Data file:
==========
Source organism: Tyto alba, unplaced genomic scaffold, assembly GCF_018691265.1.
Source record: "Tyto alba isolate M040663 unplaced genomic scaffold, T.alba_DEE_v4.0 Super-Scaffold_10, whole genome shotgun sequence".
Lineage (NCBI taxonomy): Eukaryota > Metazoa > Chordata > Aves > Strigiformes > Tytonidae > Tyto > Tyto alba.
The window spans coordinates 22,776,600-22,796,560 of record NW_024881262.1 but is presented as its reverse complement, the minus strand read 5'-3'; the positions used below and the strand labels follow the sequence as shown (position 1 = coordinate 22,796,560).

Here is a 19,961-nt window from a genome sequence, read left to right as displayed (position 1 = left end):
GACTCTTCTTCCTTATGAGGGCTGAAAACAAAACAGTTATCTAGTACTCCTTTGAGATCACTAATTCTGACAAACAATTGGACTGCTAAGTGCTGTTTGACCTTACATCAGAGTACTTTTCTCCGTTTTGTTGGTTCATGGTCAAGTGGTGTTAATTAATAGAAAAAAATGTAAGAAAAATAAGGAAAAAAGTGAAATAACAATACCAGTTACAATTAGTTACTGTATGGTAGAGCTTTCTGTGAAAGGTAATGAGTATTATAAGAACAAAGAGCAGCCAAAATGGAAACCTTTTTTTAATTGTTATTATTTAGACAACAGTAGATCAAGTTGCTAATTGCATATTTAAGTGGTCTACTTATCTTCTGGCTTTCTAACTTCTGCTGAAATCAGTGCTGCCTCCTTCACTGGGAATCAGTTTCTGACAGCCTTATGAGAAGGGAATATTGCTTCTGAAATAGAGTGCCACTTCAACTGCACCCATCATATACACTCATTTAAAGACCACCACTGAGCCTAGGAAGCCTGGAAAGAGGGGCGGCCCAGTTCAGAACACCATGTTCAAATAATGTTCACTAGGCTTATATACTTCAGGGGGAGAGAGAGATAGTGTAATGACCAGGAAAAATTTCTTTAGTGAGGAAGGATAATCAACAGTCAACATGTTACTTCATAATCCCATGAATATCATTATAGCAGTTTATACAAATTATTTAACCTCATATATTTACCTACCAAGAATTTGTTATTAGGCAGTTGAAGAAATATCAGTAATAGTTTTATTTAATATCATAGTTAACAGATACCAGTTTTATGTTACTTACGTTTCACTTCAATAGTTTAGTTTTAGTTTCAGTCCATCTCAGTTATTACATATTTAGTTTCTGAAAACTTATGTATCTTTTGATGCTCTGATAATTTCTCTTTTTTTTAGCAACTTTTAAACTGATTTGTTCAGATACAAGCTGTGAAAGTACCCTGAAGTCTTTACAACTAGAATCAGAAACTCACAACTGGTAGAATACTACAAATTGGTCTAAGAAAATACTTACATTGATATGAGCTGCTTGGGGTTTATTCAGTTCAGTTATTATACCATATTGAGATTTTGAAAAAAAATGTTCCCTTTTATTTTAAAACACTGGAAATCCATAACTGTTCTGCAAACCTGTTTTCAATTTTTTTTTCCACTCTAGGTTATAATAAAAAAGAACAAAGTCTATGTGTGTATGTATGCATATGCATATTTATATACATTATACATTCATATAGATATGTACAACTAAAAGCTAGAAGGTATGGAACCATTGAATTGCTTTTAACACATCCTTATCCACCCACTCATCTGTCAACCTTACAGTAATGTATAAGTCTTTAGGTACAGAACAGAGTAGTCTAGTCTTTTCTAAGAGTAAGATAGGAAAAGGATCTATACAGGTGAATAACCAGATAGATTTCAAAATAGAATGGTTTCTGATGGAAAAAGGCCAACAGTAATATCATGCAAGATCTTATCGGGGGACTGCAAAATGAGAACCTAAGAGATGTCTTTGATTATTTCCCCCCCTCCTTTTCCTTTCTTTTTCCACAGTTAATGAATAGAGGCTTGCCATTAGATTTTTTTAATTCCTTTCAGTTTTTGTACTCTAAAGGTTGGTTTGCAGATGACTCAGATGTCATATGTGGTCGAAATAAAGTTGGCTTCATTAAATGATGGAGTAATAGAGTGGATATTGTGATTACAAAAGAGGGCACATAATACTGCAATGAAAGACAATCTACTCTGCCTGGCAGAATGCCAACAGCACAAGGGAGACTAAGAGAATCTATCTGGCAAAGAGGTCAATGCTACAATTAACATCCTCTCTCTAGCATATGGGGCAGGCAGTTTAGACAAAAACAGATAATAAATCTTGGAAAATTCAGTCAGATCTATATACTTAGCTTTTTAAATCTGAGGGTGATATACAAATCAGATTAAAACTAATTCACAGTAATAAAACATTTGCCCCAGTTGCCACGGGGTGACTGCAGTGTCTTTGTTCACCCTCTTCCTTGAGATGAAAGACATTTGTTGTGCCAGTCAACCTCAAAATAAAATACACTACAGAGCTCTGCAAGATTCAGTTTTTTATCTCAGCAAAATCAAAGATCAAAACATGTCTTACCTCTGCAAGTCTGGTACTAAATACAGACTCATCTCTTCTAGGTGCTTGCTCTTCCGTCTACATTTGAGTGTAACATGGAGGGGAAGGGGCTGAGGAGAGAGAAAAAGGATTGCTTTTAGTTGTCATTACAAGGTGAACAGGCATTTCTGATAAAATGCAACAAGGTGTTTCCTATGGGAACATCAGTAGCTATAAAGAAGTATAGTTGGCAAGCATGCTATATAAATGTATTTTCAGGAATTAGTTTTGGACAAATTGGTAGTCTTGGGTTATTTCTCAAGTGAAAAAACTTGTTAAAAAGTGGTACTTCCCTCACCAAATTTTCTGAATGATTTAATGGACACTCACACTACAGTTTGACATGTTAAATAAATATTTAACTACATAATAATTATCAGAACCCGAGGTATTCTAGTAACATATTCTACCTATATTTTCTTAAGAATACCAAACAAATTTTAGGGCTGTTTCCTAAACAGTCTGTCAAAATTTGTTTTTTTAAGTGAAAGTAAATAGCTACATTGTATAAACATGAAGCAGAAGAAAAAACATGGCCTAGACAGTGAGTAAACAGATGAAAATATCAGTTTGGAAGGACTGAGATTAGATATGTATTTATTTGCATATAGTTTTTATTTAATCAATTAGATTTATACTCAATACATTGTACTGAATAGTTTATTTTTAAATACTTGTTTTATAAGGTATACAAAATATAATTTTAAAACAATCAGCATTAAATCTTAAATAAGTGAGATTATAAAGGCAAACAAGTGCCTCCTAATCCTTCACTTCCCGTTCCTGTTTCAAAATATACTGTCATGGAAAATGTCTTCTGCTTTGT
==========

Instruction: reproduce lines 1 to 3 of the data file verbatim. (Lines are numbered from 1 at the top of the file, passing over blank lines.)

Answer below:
Source organism: Tyto alba, unplaced genomic scaffold, assembly GCF_018691265.1.
Source record: "Tyto alba isolate M040663 unplaced genomic scaffold, T.alba_DEE_v4.0 Super-Scaffold_10, whole genome shotgun sequence".
Lineage (NCBI taxonomy): Eukaryota > Metazoa > Chordata > Aves > Strigiformes > Tytonidae > Tyto > Tyto alba.